Review (independent publishers of highly respected evidence) in 2013 studied 18 clinically controlled trials on almost 2000 people which examined the effects of Zinc on the common cold.
A major contributor to work and school absence
The common cold is the leading cause of people missing school and work therefore its effects on the population cannot be underestimated. The economy and childrens education is effected by this illness and the resultant impact is considerable. Can it be minimised?
A reduction in severity and length
Studies have been conducted which compare zinc with a placebo. The findings concluded that taking a zinc supplement can reduce the severity and length of common colds. Zinc was found to reduce the duration of colds by about a day on average if taken within 24 hours of symptoms starting and symptoms were less likely to continue beyond 7 days. The studies were done with lozenges and syrup - a dose of ≥ 75 mg/day was found to be the optimal amount to be taken throughout the duration of the cold. A zinc tablet could also be taken, these are often combined with Vitamin C to improve their taste as some people can find them unpalatable.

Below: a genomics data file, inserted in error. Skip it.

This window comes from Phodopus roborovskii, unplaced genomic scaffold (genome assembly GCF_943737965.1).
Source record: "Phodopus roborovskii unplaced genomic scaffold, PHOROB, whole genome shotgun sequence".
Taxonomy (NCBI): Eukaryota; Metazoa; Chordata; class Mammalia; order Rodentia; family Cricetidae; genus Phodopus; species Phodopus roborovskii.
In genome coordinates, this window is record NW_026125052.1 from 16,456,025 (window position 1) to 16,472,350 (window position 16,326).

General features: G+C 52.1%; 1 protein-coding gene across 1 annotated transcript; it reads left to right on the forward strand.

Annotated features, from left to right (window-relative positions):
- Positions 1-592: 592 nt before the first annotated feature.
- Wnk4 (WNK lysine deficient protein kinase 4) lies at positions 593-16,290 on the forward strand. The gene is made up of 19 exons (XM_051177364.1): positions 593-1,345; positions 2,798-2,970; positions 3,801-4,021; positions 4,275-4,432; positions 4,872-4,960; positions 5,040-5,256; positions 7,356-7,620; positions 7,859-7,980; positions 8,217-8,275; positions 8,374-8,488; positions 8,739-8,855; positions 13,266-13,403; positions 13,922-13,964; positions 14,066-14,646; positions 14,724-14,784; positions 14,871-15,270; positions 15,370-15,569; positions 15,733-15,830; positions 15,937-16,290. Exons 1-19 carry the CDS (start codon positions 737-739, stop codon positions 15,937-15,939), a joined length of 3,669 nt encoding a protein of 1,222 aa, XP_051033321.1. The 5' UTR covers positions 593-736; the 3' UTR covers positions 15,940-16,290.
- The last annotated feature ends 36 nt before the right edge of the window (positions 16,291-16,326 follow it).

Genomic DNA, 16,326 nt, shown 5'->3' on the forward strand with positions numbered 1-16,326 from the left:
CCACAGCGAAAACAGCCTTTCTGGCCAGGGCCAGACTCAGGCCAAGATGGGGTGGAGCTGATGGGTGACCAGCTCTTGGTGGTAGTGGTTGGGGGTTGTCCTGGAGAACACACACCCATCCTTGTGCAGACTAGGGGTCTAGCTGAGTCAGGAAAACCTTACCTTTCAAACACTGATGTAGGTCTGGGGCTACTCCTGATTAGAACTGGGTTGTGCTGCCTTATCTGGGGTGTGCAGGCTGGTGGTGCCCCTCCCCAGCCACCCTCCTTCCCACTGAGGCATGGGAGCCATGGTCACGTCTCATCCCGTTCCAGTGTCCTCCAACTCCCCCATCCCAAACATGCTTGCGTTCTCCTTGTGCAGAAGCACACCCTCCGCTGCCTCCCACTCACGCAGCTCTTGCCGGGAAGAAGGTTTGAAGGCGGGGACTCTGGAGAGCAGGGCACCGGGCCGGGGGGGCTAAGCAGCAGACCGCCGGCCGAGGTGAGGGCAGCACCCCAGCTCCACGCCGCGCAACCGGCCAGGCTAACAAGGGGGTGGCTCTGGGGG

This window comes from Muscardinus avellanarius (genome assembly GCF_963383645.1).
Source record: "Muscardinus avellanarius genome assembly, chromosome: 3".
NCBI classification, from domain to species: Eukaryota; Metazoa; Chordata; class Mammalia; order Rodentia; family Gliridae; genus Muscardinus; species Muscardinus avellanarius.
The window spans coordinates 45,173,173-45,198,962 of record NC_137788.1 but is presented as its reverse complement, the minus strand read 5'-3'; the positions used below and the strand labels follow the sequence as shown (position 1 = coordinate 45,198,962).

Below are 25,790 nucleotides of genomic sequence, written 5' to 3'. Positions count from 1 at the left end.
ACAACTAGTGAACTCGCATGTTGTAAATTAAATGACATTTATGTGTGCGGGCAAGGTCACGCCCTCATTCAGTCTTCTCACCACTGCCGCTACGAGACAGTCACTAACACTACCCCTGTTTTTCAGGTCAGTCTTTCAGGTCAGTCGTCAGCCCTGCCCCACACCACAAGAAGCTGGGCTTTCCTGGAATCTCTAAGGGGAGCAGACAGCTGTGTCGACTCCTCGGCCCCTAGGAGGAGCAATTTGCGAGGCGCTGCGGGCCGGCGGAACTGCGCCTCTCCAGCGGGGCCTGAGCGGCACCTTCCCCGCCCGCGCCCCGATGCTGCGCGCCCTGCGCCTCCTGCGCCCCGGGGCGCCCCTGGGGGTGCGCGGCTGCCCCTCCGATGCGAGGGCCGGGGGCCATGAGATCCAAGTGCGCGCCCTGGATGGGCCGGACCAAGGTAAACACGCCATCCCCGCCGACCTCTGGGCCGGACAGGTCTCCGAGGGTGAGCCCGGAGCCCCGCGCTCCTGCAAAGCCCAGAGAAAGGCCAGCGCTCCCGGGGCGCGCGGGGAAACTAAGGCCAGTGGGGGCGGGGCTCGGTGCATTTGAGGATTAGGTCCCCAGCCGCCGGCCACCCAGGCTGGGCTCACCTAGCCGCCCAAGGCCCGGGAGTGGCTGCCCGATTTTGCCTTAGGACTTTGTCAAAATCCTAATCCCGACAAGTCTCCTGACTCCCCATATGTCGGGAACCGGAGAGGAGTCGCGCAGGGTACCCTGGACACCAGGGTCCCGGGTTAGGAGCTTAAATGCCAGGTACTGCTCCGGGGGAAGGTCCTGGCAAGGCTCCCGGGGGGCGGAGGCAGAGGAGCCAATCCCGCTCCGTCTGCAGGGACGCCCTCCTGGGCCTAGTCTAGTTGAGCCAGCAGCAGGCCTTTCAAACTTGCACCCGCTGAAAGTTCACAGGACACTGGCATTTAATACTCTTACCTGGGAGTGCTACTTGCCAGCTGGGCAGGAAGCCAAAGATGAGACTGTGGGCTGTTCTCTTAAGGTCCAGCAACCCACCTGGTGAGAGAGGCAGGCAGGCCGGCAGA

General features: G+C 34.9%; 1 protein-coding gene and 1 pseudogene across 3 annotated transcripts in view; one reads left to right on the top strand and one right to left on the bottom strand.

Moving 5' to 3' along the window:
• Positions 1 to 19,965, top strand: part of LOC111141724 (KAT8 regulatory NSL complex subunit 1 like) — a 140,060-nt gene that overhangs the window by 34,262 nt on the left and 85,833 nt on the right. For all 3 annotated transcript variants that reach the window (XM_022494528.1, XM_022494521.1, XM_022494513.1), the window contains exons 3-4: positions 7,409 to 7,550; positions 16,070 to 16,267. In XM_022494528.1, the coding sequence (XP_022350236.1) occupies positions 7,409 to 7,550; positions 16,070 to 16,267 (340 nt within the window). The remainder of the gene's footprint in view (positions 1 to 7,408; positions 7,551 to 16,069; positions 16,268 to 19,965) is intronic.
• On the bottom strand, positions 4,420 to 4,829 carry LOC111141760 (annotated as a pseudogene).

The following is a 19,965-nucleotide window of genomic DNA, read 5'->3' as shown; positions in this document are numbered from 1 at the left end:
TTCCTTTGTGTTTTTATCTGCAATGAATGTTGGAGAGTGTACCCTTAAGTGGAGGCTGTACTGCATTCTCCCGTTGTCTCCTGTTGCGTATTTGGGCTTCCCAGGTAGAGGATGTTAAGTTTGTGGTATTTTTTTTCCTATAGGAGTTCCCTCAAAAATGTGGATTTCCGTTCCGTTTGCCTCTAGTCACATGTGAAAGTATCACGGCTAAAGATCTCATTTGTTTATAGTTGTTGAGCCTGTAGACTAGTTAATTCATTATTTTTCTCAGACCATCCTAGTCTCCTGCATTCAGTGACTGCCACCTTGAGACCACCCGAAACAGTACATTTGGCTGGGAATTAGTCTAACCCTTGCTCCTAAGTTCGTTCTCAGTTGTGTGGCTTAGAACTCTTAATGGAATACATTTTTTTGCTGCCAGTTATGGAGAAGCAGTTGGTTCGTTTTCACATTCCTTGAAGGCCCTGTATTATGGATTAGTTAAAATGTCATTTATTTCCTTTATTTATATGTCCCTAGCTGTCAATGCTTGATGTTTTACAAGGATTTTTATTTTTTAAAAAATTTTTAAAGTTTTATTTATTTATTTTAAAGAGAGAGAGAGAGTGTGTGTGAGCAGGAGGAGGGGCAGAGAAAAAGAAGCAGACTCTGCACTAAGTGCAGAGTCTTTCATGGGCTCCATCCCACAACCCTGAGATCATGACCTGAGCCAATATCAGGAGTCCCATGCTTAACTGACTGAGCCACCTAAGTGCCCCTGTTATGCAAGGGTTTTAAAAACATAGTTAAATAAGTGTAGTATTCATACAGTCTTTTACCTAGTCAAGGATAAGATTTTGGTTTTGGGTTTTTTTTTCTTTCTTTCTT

What about Vitamin C?
It has long been commonly thought that Vitamin C helps to prevent and treat the symptoms of a cold - this was an idea pioneered in the 1930's. More recent trials undertaken to study the effect of Vitamin C on the common cold have unfortunately proven this idea to be unfounded, revealing that Vitamin C has no effect on preventing colds and has only a minimal impact on reducing its effect.
Further studies are required on the use of zinc so we are likely to learn more about this in the future after further studies.
A healthy balanced diet is the best way to consume all the nutrients we need. Sometimes however this isn't possible and then supplements can help. This article isn't intended to replace medical advice. Please consult your healthcare professional before trying any supplements or herbal medicines.